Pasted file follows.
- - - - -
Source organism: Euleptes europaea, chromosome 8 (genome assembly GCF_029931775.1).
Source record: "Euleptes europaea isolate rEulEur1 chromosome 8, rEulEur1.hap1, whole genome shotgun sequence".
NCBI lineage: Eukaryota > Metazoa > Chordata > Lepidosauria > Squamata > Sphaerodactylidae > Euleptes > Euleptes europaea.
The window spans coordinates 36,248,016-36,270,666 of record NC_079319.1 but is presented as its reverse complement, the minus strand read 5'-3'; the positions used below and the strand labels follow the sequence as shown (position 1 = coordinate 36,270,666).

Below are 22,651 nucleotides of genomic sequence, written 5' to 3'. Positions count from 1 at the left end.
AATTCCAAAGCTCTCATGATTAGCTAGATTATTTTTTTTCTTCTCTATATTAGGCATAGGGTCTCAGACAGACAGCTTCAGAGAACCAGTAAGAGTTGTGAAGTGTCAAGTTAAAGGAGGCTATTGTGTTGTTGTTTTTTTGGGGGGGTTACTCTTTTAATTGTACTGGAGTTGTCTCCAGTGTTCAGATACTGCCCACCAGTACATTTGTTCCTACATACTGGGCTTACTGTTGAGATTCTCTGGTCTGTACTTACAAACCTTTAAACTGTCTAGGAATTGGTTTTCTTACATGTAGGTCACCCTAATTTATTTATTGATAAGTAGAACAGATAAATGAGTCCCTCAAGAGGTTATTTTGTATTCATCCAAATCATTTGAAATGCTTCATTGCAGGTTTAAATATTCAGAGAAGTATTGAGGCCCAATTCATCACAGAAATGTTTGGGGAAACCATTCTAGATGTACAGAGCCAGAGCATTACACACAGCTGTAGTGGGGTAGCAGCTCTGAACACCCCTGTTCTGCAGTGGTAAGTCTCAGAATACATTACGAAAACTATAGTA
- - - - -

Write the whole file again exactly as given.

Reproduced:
Source organism: Euleptes europaea, chromosome 8 (genome assembly GCF_029931775.1).
Source record: "Euleptes europaea isolate rEulEur1 chromosome 8, rEulEur1.hap1, whole genome shotgun sequence".
NCBI lineage: Eukaryota > Metazoa > Chordata > Lepidosauria > Squamata > Sphaerodactylidae > Euleptes > Euleptes europaea.
The window spans coordinates 36,248,016-36,270,666 of record NC_079319.1 but is presented as its reverse complement, the minus strand read 5'-3'; the positions used below and the strand labels follow the sequence as shown (position 1 = coordinate 36,270,666).

Below are 22,651 nucleotides of genomic sequence, written 5' to 3'. Positions count from 1 at the left end.
AATTCCAAAGCTCTCATGATTAGCTAGATTATTTTTTTTCTTCTCTATATTAGGCATAGGGTCTCAGACAGACAGCTTCAGAGAACCAGTAAGAGTTGTGAAGTGTCAAGTTAAAGGAGGCTATTGTGTTGTTGTTTTTTTGGGGGGGTTACTCTTTTAATTGTACTGGAGTTGTCTCCAGTGTTCAGATACTGCCCACCAGTACATTTGTTCCTACATACTGGGCTTACTGTTGAGATTCTCTGGTCTGTACTTACAAACCTTTAAACTGTCTAGGAATTGGTTTTCTTACATGTAGGTCACCCTAATTTATTTATTGATAAGTAGAACAGATAAATGAGTCCCTCAAGAGGTTATTTTGTATTCATCCAAATCATTTGAAATGCTTCATTGCAGGTTTAAATATTCAGAGAAGTATTGAGGCCCAATTCATCACAGAAATGTTTGGGGAAACCATTCTAGATGTACAGAGCCAGAGCATTACACACAGCTGTAGTGGGGTAGCAGCTCTGAACACCCCTGTTCTGCAGTGGTAAGTCTCAGAATACATTACGAAAACTATAGTA